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Monday, August 1, 2011
I'm taking our three foster daughters shopping today. School starts on the 24th, and the all-important "first-day-of-school outfits" must be bought!
School shopping can be extremely stressful - financially, emotionally and physically. Here are some tips I've learned along the way to reduce that stress:
1. Help your child (if age appropriate) go through his/her clothes and remove any that don't fit or that are otherwise not working.
2. Make a list of each retained clothing item, in categories: short-sleeve tops, shorts, jeans, etc.
3. Make a list of possible outfit matches, especially if you have girls. If you have boys, you should be very thankful clothing is much less complicated for them! Matches may present themselves that you or your child hadn't thought about before. (Keep this list to ease the stress of planning what to wear each day.)
4. Make a list of what is missing: a cute skirt with no top to match, for example. Don't forget socks and underwear.
5. Determine what store(s) might have most of what is on your list.
6. Determine a budget of what you will spend for back-to-school shopping for each child. Explain to your child that that amount is what they have to spend, so they will have to choose carefully.
This removes emotional stress. It is now up to your child to make the hard decisions, not you. This can work starting from late elementary school and upwards. We started in middle school with our own girls, but could have started earlier.
7. Finally, with list in hand, go shopping! If your child is impulsive, gently remind him/her about the priorities on the list.
All this preparation will hopefully reduce your physical stress - you know what you need and where you can get it. Endless and aimless wandering from store to store will not be a part of your life!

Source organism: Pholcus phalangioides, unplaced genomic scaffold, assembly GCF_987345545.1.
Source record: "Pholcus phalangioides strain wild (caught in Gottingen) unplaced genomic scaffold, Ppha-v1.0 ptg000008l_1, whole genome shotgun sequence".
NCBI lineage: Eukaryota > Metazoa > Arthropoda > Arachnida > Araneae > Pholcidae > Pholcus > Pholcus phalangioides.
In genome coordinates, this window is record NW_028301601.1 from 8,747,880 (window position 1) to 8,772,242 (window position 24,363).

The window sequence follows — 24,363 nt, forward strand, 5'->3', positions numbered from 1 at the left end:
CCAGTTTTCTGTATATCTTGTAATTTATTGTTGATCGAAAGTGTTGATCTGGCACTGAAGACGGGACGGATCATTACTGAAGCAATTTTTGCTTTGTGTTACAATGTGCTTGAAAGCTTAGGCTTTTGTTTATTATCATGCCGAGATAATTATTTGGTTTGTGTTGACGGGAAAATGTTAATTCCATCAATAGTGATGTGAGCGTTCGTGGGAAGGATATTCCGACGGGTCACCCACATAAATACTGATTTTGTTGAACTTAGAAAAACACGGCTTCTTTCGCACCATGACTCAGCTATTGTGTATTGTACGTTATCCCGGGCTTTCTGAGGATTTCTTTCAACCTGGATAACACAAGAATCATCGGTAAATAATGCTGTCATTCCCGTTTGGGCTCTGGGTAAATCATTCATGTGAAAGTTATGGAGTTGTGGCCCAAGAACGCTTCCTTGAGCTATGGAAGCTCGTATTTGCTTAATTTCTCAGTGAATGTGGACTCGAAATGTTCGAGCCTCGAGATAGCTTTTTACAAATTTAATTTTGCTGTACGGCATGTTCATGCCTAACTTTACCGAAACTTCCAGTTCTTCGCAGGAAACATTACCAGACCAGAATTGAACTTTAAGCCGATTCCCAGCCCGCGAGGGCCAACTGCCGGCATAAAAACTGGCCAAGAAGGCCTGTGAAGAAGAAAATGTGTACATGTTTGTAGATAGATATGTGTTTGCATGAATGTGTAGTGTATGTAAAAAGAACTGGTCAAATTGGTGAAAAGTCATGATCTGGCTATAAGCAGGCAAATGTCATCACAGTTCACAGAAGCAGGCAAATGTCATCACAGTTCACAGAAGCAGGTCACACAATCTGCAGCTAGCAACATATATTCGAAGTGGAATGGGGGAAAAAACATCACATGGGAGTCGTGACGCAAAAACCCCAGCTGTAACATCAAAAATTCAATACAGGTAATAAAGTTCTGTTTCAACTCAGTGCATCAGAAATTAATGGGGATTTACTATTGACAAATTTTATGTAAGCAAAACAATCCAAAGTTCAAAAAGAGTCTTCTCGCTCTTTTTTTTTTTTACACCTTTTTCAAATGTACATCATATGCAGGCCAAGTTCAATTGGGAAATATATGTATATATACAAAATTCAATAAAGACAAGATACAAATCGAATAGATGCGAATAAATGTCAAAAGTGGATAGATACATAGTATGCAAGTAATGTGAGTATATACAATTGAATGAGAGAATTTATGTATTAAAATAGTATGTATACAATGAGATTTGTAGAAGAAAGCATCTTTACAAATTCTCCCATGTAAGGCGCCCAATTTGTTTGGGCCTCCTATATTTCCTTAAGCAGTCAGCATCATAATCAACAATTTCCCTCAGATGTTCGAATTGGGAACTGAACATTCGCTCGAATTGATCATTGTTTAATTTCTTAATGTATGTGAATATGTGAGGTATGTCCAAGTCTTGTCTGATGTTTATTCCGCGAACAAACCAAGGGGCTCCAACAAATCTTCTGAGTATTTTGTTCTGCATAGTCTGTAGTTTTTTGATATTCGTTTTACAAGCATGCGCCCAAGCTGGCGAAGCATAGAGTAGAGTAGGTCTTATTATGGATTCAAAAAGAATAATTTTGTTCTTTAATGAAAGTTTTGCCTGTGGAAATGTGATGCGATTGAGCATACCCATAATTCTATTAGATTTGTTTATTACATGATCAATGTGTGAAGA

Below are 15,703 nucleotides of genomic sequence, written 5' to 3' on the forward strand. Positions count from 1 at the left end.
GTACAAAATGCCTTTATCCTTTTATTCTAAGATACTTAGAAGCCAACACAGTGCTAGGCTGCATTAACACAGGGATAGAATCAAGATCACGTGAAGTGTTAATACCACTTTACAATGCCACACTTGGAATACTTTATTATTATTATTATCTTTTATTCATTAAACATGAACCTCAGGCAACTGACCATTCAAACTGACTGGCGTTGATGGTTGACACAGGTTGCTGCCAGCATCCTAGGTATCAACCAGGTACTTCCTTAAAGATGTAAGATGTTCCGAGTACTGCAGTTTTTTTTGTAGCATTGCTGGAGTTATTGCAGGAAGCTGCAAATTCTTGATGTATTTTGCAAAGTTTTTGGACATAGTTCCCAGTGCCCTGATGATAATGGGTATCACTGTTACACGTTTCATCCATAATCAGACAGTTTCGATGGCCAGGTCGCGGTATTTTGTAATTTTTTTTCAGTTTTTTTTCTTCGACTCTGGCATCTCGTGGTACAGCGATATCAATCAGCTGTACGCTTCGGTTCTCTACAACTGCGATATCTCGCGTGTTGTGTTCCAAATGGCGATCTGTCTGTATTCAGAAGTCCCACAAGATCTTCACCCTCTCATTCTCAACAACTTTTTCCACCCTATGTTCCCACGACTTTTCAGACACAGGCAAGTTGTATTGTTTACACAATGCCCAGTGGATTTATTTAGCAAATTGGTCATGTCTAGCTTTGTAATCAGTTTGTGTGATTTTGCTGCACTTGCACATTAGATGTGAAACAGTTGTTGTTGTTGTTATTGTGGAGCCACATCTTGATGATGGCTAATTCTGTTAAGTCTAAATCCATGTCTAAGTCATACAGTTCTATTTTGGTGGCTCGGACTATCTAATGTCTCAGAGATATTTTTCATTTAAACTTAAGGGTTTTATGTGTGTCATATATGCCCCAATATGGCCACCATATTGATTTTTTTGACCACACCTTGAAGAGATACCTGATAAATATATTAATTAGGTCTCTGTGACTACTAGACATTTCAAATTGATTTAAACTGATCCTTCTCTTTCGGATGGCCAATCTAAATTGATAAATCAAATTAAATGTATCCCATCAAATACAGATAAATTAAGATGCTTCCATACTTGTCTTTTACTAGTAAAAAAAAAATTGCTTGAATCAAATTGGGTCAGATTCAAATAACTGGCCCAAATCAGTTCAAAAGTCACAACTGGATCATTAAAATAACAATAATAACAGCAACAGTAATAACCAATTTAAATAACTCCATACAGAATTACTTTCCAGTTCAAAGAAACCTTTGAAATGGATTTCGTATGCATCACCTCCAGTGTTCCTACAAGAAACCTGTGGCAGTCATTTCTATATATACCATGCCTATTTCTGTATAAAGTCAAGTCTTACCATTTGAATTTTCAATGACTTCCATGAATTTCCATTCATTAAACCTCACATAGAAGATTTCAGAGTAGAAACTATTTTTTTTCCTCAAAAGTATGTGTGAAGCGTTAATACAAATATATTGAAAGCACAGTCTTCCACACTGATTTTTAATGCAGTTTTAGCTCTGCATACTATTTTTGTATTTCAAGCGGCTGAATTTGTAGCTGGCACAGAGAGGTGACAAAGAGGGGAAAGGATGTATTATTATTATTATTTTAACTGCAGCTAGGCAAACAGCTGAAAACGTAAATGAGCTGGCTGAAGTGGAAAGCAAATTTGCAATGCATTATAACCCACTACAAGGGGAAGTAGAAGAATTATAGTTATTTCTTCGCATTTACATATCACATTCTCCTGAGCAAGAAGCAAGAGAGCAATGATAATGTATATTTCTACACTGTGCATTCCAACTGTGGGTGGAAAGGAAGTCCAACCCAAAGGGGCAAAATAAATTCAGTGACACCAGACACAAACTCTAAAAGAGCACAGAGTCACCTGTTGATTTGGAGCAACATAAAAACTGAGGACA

8. Determine a monthly clothes budget for each child. Our foster daughters get $60 per month to spend on clothes, $10 of which can be spent on non-clothes items. We gave our own daughters $75 per month back in the day - this included shoes, coats, underwear, everything. Determine what works for you.
Even though it seems like a big chunk of money going out each month, it's much less stressful than huge chunks going out randomly. And it reduces the stress in your child - he/she knows there is a certain amount of money each month for clothes. Hopefully, this will remove the "gimme, gimme, gimme" attitude that comes with not knowing when there will be money again for new clothes.
I feel that giving our girls a clothes budget is one of the best decisions we made as parents. It taught our daughters how to use money wisely, to comparison shop rather than buy the first thing they saw, and look for bargains. If they wanted to buy an expensive item, it was fine, but there was a cost to it. When there is an endless supply of mom and dad's money (or so they think), these lessons are not learned.
A clothes budget took the stress out of shopping for me. I wasn't the one having to make the choices, they were. If my girls bought impulsively or expensively, that was their choice. Over time they learned how to manage their money, to wait, to plan. When they went off to college, we felt they were prepared to manage their money well.
More on shopping/clothes: